Farallon Harvard Case Solution & Analysis


Risk arbitrage, or merger arbitrage, refers to an investment strategy that attempts to capitalize on the outcome of a merger situation after it has been disclosed to the public.

In many announced mergers, a discount exists between the target company’s stock price and the funds or consideration proposed in the merger. Merger arbitrageurs gain from the elimination of this discount when the merger is complete. In a cash deal, arbitrageurs purchase the equity of the target company and in a stock-for-stock deal, they purchase the target company’s stock and sell short the stock of the buying company. This simple trading strategy can often become complicated by the presence of multiple bidders for the target, defensive strategies in hostile takeovers, or the use of collars that changes the terms of the deal based on the performance.

Arbitrageurs want compensation for the risks that are attached with the mergers. In hostile deals, arbitrageurs can own a significant percentage of the target company and so they can affect the failure or success of the bid. In situations where multiple bidders exists, arbitrageurs also can determine which bidder is successful. There are many explanations given for the discounts in the prices of the target firm’s shares. One explanation is that investors require compensation for the risks to the proposed merger. A merger is a complicated business event and many fund managers do not have the expertise nor the time to follow the company once it has been bid for by an acquirer.


Farallon Capital managed a hedge fund, which was founded in 1986 by Tom Steyer and Fleur Fairman. David Cohen joined Farallon in 1993 and in 1995, Bill Duhamel joined the company. In 1998, Farallon Capital had several billion dollars in assets under management with more than eight funds. Its clients were primarily major university endowments and wealthy individuals. As manager of the funds, Farallon charged investors traditional hedge fund fees with a percentage of its revenues based on performance. The firm had thirty-five employees, including fifteen investment professionals. Farallon believed that a typical rule of thumb in the arbitrage community was a required return of 3 x LIBOR.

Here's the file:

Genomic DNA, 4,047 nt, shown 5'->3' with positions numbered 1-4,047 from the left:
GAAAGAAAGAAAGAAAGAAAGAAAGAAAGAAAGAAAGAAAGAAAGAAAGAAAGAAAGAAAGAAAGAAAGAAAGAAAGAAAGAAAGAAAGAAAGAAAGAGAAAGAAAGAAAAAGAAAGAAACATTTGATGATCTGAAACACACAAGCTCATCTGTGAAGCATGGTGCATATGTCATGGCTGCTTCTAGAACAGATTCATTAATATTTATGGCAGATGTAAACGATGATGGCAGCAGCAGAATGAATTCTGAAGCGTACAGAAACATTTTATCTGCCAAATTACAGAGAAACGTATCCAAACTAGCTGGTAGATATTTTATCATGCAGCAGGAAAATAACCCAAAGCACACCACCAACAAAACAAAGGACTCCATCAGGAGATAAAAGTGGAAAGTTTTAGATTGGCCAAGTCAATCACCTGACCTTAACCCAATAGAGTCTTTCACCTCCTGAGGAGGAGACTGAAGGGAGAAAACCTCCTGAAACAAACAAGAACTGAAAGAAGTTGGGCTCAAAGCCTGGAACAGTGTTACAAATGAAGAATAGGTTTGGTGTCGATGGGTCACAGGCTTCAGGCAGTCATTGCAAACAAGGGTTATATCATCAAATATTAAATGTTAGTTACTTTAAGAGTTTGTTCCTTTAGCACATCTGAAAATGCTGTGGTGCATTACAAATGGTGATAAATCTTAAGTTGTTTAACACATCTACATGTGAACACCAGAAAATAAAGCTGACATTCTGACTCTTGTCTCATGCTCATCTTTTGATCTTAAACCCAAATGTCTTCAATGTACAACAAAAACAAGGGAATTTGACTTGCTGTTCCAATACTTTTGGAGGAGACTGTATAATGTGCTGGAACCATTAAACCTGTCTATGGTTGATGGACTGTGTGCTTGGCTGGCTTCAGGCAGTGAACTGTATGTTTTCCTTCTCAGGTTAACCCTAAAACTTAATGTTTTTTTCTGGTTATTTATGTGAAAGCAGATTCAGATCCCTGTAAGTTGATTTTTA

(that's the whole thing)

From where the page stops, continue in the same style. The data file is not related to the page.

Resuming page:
British Telecommunications was the primary provider of telephony services in the United Kingdom, with £14.4 billion in revenue and £2.0 billion in net income for its 1996 fiscal year. On November 1, 1996, British Telecom decided to merge with MCI Communications, which would take nine to twelve months to complete, but on August 1, 1997 British Telecom announced that it was conducting an in-depth review of its bid for MCI Communications. Farallon had taken its initial investment in the $25 billion acquisition by purchasing MCI shares and selling short BT shares since nine months.

MCI sent shocksthroughout the risk arbitrage industry when it announced that it was facing difficulties in attempts to enter the local telephony market, which resulted in an expected $800 million of losses during 1997, and the situation was even worse in 1998. This announcement threatened to expose the innovative transaction between BT and MCI and caused severe trading losses to many merger arbitrage investors.

The BT/MCI investment represented Farallon’s largest risk-arbitrage exposure, and Steyer, Cohen and Duhamel were trying to decide whether to stay in the position, or unwind it and cut their losses. When the United Kingdom press called for BT to amend its bid for MCI, two of the leading Wall Street equity analysts in the telecommunications sector gave their views on the merger that were against the merger, and many of the risk arbitrageurs thought that the deal would still materialize.

Strength Analysis

Farallon Capital’s Equity Arbitrage Group consisted of five research professionals and two traders. The group had invested in 80 to 120 merger arbitrage positions, with an additional 165 to 200 deals being considered closely.

Before forming Farallon Capital, Steyer had gained experience in private equity and distressed securities investing at Goldman, Sachs & Co and Fairman developed expertise in the public markets working at some of the major New York hedge funds. Steyer’s and Fairman’s strengths combined and enabled them to take advantage of public market investment opportunities in risk arbitrage and distressed securities. At Goldman, Cohen had developed abroad understanding of the risk arbitrage business with three years in international risk arbitrage in London, and one year in domestic risk arbitrage in New York City. Bill Duhamel previously worked in Mexico, where he managed a group of cable systems for the private equity firm. Steyer was responsible for Farallon’s overall portfolio, and Cohen and Duhamel were responsible for the BT/MCI merger position.

In managing its portfolios, Farallon placed high emphasis on capital preservation and managed to achieve high returns while experiencing very little volatility since 1989 (see Exhibit 1). Due to historically low volatility of risk-arbitrage investments, clients viewed merger arbitrage as a low-risk investment strategy that generated equity-type returns; thus........................

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